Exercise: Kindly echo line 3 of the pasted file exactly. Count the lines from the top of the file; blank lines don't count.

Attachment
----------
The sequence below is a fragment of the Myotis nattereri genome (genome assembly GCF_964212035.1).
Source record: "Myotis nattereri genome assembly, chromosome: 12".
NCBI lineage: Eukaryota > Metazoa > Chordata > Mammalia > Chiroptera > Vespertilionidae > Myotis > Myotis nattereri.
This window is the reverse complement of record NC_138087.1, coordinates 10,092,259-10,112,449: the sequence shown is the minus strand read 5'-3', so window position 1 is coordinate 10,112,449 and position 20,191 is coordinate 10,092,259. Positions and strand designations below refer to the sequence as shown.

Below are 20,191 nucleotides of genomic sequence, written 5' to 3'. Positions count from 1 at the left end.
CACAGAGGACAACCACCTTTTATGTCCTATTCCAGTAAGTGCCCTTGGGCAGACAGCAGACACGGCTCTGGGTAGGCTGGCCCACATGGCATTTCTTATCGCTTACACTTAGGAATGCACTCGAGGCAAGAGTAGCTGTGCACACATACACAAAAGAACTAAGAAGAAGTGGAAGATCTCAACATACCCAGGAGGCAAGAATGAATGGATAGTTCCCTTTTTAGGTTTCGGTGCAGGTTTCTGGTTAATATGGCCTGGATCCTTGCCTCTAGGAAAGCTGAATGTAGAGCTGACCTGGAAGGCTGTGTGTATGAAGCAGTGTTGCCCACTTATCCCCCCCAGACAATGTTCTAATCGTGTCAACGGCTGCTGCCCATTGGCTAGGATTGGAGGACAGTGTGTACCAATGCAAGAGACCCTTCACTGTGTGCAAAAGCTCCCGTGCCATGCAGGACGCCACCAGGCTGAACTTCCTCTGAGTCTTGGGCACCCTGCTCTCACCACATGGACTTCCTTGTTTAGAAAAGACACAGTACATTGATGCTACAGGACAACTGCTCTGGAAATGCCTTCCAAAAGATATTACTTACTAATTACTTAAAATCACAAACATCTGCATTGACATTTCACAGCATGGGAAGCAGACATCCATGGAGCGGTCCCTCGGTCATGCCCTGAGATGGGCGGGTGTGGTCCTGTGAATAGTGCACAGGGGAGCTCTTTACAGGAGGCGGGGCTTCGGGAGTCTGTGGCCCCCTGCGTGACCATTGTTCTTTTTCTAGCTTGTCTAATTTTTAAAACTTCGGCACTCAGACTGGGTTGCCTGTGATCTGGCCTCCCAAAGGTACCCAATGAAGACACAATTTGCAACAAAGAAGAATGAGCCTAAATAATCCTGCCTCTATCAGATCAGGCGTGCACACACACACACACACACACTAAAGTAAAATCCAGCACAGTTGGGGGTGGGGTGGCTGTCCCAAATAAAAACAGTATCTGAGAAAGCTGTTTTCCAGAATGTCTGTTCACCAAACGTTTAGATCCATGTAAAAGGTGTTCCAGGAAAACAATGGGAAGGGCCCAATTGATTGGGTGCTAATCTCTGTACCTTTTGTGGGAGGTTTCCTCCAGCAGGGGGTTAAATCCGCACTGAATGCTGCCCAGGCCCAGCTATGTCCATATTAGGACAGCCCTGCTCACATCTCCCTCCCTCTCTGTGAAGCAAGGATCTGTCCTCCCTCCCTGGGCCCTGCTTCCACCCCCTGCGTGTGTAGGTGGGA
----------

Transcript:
NCBI lineage: Eukaryota > Metazoa > Chordata > Mammalia > Chiroptera > Vespertilionidae > Myotis > Myotis nattereri.